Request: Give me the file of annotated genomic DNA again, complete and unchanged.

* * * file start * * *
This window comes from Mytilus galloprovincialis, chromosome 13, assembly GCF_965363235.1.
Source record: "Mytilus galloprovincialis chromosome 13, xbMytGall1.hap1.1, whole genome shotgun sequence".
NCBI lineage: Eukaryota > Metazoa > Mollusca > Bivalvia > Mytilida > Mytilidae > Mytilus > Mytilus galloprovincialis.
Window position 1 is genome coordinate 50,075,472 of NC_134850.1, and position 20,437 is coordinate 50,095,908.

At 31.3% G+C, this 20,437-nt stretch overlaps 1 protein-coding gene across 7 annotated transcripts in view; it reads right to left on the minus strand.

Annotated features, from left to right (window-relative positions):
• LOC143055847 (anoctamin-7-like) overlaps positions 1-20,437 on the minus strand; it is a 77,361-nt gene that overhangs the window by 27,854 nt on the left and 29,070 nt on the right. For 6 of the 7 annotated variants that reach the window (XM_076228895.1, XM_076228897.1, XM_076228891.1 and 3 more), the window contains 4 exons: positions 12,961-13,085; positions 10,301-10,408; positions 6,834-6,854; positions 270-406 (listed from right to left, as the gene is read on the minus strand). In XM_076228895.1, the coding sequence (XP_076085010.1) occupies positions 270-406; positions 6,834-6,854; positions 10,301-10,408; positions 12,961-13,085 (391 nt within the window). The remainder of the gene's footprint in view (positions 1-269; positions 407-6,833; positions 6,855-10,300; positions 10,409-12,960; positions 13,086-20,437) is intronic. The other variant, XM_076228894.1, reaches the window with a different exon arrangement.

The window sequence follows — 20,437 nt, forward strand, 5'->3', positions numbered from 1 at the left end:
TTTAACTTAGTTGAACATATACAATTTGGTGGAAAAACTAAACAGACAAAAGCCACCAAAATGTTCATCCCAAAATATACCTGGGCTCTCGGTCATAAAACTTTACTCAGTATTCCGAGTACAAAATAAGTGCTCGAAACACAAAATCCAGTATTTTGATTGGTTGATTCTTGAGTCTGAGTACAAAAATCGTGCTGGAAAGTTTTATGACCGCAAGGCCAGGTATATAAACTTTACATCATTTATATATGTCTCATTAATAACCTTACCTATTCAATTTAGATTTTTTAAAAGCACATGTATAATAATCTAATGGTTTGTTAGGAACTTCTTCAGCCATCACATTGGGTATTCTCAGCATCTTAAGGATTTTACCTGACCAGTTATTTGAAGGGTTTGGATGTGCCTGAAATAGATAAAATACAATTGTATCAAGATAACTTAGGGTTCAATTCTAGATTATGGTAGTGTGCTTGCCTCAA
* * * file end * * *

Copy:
This window comes from Mytilus galloprovincialis, chromosome 13, assembly GCF_965363235.1.
Source record: "Mytilus galloprovincialis chromosome 13, xbMytGall1.hap1.1, whole genome shotgun sequence".
NCBI lineage: Eukaryota > Metazoa > Mollusca > Bivalvia > Mytilida > Mytilidae > Mytilus > Mytilus galloprovincialis.
Window position 1 is genome coordinate 50,075,472 of NC_134850.1, and position 20,437 is coordinate 50,095,908.

At 31.3% G+C, this 20,437-nt stretch overlaps 1 protein-coding gene across 7 annotated transcripts in view; it reads right to left on the minus strand.

Annotated features, from left to right (window-relative positions):
• LOC143055847 (anoctamin-7-like) overlaps positions 1-20,437 on the minus strand; it is a 77,361-nt gene that overhangs the window by 27,854 nt on the left and 29,070 nt on the right. For 6 of the 7 annotated variants that reach the window (XM_076228895.1, XM_076228897.1, XM_076228891.1 and 3 more), the window contains 4 exons: positions 12,961-13,085; positions 10,301-10,408; positions 6,834-6,854; positions 270-406 (listed from right to left, as the gene is read on the minus strand). In XM_076228895.1, the coding sequence (XP_076085010.1) occupies positions 270-406; positions 6,834-6,854; positions 10,301-10,408; positions 12,961-13,085 (391 nt within the window). The remainder of the gene's footprint in view (positions 1-269; positions 407-6,833; positions 6,855-10,300; positions 10,409-12,960; positions 13,086-20,437) is intronic. The other variant, XM_076228894.1, reaches the window with a different exon arrangement.

The window sequence follows — 20,437 nt, forward strand, 5'->3', positions numbered from 1 at the left end:
TTTAACTTAGTTGAACATATACAATTTGGTGGAAAAACTAAACAGACAAAAGCCACCAAAATGTTCATCCCAAAATATACCTGGGCTCTCGGTCATAAAACTTTACTCAGTATTCCGAGTACAAAATAAGTGCTCGAAACACAAAATCCAGTATTTTGATTGGTTGATTCTTGAGTCTGAGTACAAAAATCGTGCTGGAAAGTTTTATGACCGCAAGGCCAGGTATATAAACTTTACATCATTTATATATGTCTCATTAATAACCTTACCTATTCAATTTAGATTTTTTAAAAGCACATGTATAATAATCTAATGGTTTGTTAGGAACTTCTTCAGCCATCACATTGGGTATTCTCAGCATCTTAAGGATTTTACCTGACCAGTTATTTGAAGGGTTTGGATGTGCCTGAAATAGATAAAATACAATTGTATCAAGATAACTTAGGGTTCAATTCTAGATTATGGTAGTGTGCTTGCCTCAA